The two presidents will also discuss North Korea, and a possible new round of bilateral talks with Pyongyang after President Lee's visit to Washington.  Again, Victor Cha of the Center for Strategic and International Studies:

"One of the main issues that the two leaders are going to want to talk about is how to contain this crisis and avoid more provocations by the DPRK [North Korea] even as they continue to put their nose to the grindstone and try to make more progress on the denuclearization aspect of the talks," he said.

On Friday, President Lee is to accompany President Obama on a visit to a General Motors assembly plant near Detroit, Michigan.

In promoting his job creation and innovation policies, President Obama has often used South Korea as an example of the kind of global economic competition the U.S. faces and the importance of a level playing field in trade.

The White House says the visit to the auto plant will highlight the Korea trade deal and the potential it creates for American companies to sell more of their products in foreign markets.

You May Like

Thailand's Political Power Struggle Continues

Court gave Prime Minister Yingluck Shinawatra until May 2 to prepare her defense over abuse of power charges but uncertainty remains over election timing More

Malaysia Plane Search Tests Limits of Ocean Mapping Technology

Expert tells VOA existing equipment’s maximum operating depth is around 6 kilometers as operation continues on ocean bed for any trace of MH370 More

Open Source Seeds Hit the Market, Raise Awareness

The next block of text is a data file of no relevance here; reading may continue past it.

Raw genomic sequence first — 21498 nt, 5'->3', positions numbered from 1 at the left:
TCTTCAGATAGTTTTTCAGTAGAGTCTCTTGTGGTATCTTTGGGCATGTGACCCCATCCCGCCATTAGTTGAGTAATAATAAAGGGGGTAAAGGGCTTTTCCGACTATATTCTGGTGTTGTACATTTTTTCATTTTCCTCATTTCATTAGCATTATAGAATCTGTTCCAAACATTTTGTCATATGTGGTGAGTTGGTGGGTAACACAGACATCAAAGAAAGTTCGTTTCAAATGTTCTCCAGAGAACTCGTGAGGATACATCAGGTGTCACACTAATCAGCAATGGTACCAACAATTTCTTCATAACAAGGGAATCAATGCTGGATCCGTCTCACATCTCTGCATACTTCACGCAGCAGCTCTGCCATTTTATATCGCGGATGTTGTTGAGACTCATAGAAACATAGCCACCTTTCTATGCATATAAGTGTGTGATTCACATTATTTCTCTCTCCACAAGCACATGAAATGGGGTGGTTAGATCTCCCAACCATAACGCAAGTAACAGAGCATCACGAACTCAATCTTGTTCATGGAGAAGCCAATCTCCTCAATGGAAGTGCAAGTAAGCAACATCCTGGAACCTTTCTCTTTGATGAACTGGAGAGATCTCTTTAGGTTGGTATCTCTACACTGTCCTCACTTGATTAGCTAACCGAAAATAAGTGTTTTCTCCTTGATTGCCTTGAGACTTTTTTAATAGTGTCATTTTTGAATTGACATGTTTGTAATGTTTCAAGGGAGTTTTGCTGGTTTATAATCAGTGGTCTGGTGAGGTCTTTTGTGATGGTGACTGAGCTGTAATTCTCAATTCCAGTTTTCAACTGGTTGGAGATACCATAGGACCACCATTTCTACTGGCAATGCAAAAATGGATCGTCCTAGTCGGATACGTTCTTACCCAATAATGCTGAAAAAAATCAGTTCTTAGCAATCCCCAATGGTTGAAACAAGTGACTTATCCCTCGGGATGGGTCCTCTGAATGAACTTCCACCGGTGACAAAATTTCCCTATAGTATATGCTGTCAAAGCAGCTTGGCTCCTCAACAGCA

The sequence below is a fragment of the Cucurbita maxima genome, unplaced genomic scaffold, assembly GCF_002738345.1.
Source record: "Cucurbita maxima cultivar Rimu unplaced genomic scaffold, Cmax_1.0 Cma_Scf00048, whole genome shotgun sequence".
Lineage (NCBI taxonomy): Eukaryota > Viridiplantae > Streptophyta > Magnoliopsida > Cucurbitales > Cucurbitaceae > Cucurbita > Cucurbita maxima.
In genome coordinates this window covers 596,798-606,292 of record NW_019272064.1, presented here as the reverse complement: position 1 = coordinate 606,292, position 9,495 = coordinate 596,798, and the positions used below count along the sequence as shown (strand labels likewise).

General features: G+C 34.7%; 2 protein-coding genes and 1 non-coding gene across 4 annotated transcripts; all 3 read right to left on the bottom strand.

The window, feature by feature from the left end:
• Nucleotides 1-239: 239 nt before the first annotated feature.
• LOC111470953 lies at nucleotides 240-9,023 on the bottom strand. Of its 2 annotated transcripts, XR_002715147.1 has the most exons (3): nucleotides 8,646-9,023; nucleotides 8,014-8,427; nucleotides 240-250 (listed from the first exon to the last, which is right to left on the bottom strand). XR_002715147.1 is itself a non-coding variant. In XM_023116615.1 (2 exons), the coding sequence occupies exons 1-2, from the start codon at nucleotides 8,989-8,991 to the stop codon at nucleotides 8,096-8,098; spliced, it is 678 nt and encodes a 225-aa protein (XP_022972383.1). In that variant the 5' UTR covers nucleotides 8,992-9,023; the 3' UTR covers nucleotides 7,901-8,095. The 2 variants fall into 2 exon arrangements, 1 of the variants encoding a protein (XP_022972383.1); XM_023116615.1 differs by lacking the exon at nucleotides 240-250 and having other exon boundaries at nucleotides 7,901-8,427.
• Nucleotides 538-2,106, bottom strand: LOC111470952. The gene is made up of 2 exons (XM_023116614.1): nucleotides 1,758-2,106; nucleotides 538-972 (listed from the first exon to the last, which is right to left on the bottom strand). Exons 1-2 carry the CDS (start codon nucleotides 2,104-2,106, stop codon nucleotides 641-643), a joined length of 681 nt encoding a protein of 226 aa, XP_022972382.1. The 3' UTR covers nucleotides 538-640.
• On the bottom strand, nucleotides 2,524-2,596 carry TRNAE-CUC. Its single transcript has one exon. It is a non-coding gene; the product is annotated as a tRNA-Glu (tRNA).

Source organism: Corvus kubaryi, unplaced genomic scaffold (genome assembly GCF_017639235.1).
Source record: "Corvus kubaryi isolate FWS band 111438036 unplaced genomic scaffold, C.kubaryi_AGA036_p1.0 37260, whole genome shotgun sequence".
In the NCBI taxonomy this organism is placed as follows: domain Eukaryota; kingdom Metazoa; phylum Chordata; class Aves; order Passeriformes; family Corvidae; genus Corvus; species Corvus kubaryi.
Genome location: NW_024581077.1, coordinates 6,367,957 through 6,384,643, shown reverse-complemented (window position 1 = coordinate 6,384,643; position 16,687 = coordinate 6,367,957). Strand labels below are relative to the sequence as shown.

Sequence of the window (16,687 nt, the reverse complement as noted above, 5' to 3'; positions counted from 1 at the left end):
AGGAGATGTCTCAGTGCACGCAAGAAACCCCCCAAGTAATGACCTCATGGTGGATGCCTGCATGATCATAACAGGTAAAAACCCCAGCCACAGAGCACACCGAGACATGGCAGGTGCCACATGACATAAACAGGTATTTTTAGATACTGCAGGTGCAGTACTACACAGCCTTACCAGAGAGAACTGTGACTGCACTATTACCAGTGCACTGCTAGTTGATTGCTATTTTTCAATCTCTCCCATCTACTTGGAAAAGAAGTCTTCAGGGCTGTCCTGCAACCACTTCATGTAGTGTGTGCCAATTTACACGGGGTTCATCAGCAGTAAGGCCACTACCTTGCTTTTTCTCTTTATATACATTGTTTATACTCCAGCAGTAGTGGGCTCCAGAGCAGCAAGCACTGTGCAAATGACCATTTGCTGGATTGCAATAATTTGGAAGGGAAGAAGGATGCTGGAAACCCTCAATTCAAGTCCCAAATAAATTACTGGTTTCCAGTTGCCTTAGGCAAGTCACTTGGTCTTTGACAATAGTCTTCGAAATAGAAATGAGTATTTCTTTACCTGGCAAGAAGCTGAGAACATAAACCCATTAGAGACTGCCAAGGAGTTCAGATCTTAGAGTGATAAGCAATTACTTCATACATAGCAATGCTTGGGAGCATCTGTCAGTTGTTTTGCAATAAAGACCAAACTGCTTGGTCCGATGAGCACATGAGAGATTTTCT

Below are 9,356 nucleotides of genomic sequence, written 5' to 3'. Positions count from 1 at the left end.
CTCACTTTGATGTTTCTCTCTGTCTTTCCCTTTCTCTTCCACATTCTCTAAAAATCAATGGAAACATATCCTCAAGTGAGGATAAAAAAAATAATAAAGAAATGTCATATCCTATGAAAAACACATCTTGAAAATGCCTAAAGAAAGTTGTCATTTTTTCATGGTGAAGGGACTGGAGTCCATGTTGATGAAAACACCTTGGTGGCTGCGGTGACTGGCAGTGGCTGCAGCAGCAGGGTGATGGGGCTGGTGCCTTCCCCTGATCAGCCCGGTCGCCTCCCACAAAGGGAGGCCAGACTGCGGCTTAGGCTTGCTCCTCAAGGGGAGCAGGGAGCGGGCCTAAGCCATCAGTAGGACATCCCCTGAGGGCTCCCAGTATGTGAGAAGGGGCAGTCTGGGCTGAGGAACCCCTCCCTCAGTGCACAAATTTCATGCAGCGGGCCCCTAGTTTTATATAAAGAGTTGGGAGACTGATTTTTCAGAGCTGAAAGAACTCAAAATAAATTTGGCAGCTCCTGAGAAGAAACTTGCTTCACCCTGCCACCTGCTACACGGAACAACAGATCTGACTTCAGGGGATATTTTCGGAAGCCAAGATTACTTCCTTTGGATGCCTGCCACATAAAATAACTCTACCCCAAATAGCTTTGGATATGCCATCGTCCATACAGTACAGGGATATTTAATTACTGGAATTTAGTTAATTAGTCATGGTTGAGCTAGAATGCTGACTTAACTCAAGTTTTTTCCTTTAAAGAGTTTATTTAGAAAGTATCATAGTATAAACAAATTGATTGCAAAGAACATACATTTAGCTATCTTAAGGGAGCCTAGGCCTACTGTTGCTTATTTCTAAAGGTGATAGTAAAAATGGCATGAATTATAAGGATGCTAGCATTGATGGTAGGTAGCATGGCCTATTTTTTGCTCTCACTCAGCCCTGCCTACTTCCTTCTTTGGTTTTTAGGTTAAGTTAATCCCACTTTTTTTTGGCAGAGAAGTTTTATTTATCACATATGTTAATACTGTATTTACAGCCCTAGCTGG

First open source seeds include 29 new varieties of broccoli, celery, kale, quinoa and other vegetables and grains More

This forum has been closed.
Comments
     
There are no comments in this forum. Be first and add one

Featured Videos

Your JavaScript is turned off or you have an old version of Adobe's Flash Player. Get the latest Flash player.
Pet Kangaroo Helps Spread Environmental Messagei
X
Penelope Poulou
April 22, 2014 5:53 PM
Children’s author Julia Heckathorn travels the world to learn about different ecosystems and endangered animals. She pours her knowledge into children’s books, hoping the next generation will right the environmental wrongs of our times. As in many children's books, the main character in Heckathorn's stories is an animal. Unlike those other characters, though, this one is real - a kangaroo, that lives in the author’s backyard. VOA’s Penelope Poulou has more.
Video

Video Pet Kangaroo Helps Spread Environmental Message

Children’s author Julia Heckathorn travels the world to learn about different ecosystems and endangered animals. She pours her knowledge into children’s books, hoping the next generation will right the environmental wrongs of our times. As in many children's books, the main character in Heckathorn's stories is an animal. Unlike those other characters, though, this one is real - a kangaroo, that lives in the author’s backyard. VOA’s Penelope Poulou has more.
Video

Video Pro-Russian Separatists Plan 'Federalization Referendum' in Eastern Ukraine